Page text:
Most CFOs at mid-sized UK firms are still unwilling to place their IT infrastructure in the cloud because of fears over data security, downtime and loss of control. They are also still unaware about the benefits offered by cloud computing.
Research commissioned by SunGard Availability Services, the business continuity specialist, questioned chief financial officers at mid-sized UK headquartered organisations about their attitudes to the cloud.
The research found that 56 percent of respondents cited fears around the security of sensitive customer or commercial data. The research also showed that high-profile media stories around IT outages or data losses are heightening these fears, with nearly half (45 percent) of the respondents admitting that such cases make them more inclined to keep their data in-house, despite the cost implications.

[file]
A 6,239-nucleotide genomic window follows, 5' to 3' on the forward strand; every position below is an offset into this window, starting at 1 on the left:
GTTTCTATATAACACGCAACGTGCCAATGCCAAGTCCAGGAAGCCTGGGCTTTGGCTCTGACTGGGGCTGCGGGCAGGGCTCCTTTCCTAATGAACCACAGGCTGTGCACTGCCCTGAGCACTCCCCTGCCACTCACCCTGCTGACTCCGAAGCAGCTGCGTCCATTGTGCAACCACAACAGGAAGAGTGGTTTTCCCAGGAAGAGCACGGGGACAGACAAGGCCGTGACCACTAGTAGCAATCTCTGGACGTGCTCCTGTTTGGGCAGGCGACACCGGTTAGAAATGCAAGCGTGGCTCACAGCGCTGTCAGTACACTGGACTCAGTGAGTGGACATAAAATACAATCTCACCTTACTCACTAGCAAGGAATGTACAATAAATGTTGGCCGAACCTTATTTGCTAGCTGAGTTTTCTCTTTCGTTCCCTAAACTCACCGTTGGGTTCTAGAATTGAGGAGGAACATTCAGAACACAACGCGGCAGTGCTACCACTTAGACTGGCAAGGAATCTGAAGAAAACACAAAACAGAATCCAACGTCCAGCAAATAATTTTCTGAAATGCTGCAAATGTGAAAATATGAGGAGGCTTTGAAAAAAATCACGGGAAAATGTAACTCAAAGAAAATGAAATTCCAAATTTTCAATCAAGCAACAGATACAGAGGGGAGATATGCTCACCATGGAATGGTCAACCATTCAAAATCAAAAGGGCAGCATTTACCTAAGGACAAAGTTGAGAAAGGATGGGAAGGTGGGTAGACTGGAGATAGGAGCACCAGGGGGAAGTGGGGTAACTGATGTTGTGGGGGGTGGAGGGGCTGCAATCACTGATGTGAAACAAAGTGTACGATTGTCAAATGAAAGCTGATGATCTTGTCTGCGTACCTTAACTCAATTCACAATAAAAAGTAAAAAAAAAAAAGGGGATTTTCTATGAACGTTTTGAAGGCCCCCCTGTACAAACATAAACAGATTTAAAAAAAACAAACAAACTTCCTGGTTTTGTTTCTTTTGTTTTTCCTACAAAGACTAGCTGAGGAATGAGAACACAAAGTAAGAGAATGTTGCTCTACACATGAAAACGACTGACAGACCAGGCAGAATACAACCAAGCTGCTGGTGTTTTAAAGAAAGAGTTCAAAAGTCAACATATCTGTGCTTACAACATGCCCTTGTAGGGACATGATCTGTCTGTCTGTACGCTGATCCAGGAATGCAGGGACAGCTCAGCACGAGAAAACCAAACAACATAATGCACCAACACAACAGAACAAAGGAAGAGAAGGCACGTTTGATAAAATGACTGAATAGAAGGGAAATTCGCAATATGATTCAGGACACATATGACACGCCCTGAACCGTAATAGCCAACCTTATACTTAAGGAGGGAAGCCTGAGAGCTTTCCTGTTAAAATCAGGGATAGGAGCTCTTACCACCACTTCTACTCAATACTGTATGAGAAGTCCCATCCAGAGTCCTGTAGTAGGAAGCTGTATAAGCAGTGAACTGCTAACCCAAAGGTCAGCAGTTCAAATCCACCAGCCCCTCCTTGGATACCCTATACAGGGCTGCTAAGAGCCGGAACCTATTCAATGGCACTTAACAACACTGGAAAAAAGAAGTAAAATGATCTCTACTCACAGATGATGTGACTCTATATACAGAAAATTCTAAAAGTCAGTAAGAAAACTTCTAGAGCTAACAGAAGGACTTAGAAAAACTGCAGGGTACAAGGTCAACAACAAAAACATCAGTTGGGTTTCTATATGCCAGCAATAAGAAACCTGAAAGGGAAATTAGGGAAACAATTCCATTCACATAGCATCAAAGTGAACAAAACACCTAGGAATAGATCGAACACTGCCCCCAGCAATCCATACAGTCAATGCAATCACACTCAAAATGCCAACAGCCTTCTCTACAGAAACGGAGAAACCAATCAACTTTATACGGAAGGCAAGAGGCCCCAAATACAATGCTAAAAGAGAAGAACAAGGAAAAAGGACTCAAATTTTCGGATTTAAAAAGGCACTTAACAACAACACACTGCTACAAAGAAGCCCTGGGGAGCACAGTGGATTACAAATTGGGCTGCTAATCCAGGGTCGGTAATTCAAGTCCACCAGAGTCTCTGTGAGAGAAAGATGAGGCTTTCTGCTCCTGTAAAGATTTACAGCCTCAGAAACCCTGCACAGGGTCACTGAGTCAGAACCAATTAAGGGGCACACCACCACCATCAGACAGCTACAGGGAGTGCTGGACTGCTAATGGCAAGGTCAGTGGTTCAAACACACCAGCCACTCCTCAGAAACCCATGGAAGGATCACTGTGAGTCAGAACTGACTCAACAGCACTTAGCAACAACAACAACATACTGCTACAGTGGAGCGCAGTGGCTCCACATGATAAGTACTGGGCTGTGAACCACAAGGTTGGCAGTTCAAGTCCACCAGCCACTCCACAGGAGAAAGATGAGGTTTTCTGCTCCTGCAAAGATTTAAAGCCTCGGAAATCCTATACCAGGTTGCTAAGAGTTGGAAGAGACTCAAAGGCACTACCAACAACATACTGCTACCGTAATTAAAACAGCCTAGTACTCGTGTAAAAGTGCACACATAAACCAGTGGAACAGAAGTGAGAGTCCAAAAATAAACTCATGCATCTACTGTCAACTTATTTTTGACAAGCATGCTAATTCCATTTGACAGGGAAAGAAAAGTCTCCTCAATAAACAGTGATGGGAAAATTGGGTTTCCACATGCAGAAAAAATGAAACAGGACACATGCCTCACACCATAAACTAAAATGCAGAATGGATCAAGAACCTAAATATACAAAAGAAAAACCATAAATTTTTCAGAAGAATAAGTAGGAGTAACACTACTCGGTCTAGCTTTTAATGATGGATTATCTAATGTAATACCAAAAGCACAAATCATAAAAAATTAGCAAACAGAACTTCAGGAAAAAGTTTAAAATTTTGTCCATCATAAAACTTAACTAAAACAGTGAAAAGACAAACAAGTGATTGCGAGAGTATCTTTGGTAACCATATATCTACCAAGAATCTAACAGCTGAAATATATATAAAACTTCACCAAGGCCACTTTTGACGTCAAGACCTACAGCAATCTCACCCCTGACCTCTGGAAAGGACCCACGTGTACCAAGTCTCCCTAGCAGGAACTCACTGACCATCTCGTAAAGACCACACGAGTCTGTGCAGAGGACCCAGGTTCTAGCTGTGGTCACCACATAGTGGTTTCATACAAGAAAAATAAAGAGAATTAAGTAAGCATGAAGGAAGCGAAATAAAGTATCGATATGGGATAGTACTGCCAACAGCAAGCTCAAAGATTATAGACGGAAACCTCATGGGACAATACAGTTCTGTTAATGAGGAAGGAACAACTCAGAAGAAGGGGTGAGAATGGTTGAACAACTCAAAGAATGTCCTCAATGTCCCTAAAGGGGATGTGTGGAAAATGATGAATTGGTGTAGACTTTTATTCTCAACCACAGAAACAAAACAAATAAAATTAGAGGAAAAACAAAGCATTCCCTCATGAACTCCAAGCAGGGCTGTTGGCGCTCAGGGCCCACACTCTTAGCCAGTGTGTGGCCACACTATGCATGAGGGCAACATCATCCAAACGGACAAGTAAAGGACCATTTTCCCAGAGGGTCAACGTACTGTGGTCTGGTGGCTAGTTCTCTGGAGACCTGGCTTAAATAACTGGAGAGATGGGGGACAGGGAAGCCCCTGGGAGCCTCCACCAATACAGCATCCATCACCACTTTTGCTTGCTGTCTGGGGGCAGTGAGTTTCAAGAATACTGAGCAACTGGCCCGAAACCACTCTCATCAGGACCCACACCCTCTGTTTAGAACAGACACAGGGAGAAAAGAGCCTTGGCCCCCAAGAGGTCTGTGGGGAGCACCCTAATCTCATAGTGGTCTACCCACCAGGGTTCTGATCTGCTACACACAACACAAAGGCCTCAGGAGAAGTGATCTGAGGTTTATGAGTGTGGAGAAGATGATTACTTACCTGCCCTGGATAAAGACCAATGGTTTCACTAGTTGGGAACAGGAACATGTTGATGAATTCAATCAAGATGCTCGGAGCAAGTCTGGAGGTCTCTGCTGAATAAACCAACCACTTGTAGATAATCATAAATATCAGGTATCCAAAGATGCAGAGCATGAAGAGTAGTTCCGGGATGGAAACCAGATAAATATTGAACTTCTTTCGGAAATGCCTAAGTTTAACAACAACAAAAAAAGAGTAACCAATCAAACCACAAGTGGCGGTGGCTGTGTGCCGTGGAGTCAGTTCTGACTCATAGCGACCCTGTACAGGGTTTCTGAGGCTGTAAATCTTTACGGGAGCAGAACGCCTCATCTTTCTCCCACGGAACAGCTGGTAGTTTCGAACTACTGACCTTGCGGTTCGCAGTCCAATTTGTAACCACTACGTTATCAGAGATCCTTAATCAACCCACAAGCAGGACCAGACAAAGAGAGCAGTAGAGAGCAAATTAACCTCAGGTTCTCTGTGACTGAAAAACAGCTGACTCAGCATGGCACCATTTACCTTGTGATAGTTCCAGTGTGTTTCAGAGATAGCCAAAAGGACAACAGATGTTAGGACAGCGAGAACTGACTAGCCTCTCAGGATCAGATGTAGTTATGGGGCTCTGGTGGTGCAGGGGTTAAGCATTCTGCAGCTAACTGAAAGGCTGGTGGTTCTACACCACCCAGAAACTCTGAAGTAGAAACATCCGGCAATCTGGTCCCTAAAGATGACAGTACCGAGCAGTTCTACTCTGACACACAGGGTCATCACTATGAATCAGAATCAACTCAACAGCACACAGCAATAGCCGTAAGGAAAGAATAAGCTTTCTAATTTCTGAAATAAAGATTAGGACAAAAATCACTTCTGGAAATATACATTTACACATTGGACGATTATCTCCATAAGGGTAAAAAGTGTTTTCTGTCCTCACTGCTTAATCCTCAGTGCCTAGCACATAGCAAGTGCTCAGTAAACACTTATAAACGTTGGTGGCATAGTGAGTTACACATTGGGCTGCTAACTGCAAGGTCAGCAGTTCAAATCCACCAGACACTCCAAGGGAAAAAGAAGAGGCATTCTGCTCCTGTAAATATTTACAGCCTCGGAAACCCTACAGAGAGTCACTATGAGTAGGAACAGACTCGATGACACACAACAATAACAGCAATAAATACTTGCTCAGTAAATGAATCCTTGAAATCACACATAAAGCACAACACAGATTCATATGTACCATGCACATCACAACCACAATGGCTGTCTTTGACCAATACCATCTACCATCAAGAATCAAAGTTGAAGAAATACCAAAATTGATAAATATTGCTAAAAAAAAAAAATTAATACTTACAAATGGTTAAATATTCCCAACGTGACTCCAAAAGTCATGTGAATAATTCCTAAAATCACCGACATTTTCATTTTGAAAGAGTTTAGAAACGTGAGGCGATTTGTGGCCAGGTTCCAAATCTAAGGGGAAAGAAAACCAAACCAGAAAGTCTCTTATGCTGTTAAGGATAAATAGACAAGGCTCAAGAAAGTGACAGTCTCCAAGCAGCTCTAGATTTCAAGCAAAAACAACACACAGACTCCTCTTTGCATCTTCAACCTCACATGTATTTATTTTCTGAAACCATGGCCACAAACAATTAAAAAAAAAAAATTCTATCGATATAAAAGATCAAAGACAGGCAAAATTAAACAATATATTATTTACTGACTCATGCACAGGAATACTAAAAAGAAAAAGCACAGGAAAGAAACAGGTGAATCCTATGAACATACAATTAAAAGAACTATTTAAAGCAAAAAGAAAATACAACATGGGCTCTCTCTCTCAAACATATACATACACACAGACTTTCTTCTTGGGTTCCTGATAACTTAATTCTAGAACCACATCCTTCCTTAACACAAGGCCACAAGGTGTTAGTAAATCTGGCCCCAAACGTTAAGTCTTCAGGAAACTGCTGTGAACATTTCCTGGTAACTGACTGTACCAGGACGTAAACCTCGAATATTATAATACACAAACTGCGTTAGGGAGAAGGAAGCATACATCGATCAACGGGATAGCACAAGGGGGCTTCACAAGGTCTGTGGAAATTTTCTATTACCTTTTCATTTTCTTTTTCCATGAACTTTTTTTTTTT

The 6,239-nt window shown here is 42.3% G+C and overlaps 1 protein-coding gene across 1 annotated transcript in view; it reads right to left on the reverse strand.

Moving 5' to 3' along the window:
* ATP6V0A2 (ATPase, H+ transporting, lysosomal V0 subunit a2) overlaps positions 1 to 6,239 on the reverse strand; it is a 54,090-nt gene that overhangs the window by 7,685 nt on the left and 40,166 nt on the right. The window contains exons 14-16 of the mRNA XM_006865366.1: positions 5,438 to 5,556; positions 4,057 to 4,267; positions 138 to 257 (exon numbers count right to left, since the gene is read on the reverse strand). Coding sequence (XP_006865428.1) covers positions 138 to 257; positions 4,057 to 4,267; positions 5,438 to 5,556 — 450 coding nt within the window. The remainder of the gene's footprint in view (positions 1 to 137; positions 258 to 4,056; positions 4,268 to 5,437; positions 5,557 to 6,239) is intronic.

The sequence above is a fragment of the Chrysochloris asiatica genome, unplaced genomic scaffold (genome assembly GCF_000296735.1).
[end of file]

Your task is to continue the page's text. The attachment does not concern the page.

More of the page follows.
And many CFOs say they do not have a clear picture of the cloud, despite cloud computing being frequently cited as a key technology to reduce IT spend.
Only one third (34 percent) of UK CFOs said they understood fully the benefits of moving their IT into the cloud, and less than a third (28 percent) say they know the difference between private and public clouds. "These are two very different approaches to cloud computing, with very different data security and integrity attributes," said SunGard.
Worries around control of data are also holding back investment. Loss of control concerns nearly 60% of CFOs when handing data over to a third party, and only 15% of CFOs surveyed said they would be happy to have all of their data in the hands of a third party.
Keith Tilley, executive vice president of Europe at SunGard Availability Services, said, "IT vendors and senior in-house IT employees need to do much more to educate financial decision makers about the benefits of moving to an appropriate outsourced IT environment and the related use of outsourcing partners."
The research was carried out by Vanson Bourne among 100 CFOs organisations employing between 250 and 1,000 staff.